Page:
There's a song by gypsy punk masters Gogol Bordello called American Wedding whose lyrics begin "Have you ever been to American wedding? Where is vodka? Where is marinated herring? Where are the musicians that got the taste? Where's the supply that's gonna last three days? Where's the band that like fanfare? Gonna keep it going twenty four hour!"
That sprang quickly to mind here because Saltatio Mortis, those German purveyors of fine folk metal since the year 2000, have a new album out and they're exactly who I'd have booked to perform live at my wedding, should I have won the lottery to pay for their airfare. They're the musicians that got the taste and like fanfare. I'd have ventured out onto the dancefloor myself, because even my notoriously uncoordinated feet can't not move to this music. That's a good thing because the band's name means "dance of death" and, according to Wikipedia, their motto is, "He who dances does not die."
If I'm counting properly, this is their twelfth album and their incessant beats are backed up by driving bagpipes with no end of folk instruments that only start with hurdy-gurdy, bouzouki and shawm. This band have more energy than any half dozen random punk bands and they know exactly how to get our feet moving, our head banging and our voices singing along, even if we don't have enough German to buy a beer during Oktoberfest. "Was ist ein vaterland?"
I've heard a few Saltatio Mortis albums in my time and I've never been disappointed by them. They've moved forward a lot since their early days, to the degree of a rapped vocal on Mittelfinger Richtung Zukunft, but that progression is perhaps best highlighted here in Palmen aus Stahl, which starts out like it's introducing a rave and quickly leaps into NDH territory, an engaging mixture of Rammstein and your favourite Renaissance bagpipe group (hey, Tartanic). Again, I don't know the lyrics (Palmen aus Stahl apparently means Palm Trees of Steel), but I was singing along anyway in words that may or may not have approached the real ones.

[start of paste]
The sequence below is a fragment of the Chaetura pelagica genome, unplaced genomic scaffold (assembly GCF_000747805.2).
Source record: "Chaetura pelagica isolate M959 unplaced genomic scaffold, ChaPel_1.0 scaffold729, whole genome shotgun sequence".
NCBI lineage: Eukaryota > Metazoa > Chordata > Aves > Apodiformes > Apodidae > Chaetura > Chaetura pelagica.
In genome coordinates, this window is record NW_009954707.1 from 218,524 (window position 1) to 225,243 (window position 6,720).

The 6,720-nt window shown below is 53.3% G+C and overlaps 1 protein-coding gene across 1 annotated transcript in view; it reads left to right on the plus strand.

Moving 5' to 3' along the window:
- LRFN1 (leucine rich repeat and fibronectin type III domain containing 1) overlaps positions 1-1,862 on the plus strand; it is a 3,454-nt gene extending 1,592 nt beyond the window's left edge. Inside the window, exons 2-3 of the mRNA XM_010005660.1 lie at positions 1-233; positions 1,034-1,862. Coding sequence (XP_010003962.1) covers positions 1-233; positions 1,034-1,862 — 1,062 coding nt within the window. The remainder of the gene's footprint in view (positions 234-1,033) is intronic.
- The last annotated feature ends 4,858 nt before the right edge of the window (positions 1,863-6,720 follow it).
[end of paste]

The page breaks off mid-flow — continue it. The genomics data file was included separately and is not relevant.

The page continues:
Palmen aus Stahl is a highlight, but there are a bunch of those. My favourite may or may not be Loki, but Linien im Sand is right behind it and then the title track and Palmen aus Stahl and Löwenherz... maybe the whole album is a highlight. OK, a few listens in, I'm finding a few songs starting to fade a little, but there isn't one duff track on offer and there are fourteen of them here, if we count the instrumental intro, Ein Traum von Freiheit, which is as evocative as anything else here, if even more Celtic. It's almost the definitive stage intro and it leads directly into the punky Bring mich zurück.
The first eight songs in tandem are enough to leave someone of my advancing years breathless, so it's probably a good thing that the band calm things down after that. Rose im Winter is a solid ballad, all rough but heartfelt and with a neat drone behind it. Factus de materia is an old school mediaeval folk tune, sung in Latin with multiple chants and performed for the most part with hand held drums; it's a demonstration that folk music isn't just for genteel scholars because this one kicks ass and I could see the steins swaying during choruses. Seitdem du weg bist sounds like an acoustic take on pop punk and that continues as the album heats back up again.
After that three track break, Saltatio Mortis kick right back into high gear with Keiner von Millionen and they stay there until the album's done. These final three songs have pop sensibilities, as indeed a number of earlier songs did, but they're still bursting with energy and they kick serious ass. It's just a reminder that, while this band are fairly categorised as folk metal, even if Metal Archives still hasn't opened their door to them, they cast their net widely and trawl in all sorts of styles to transport into the futuristic mediaeval mindspace that they've pioneered. And that keeps them as fresh as ever. Now, about that wedding...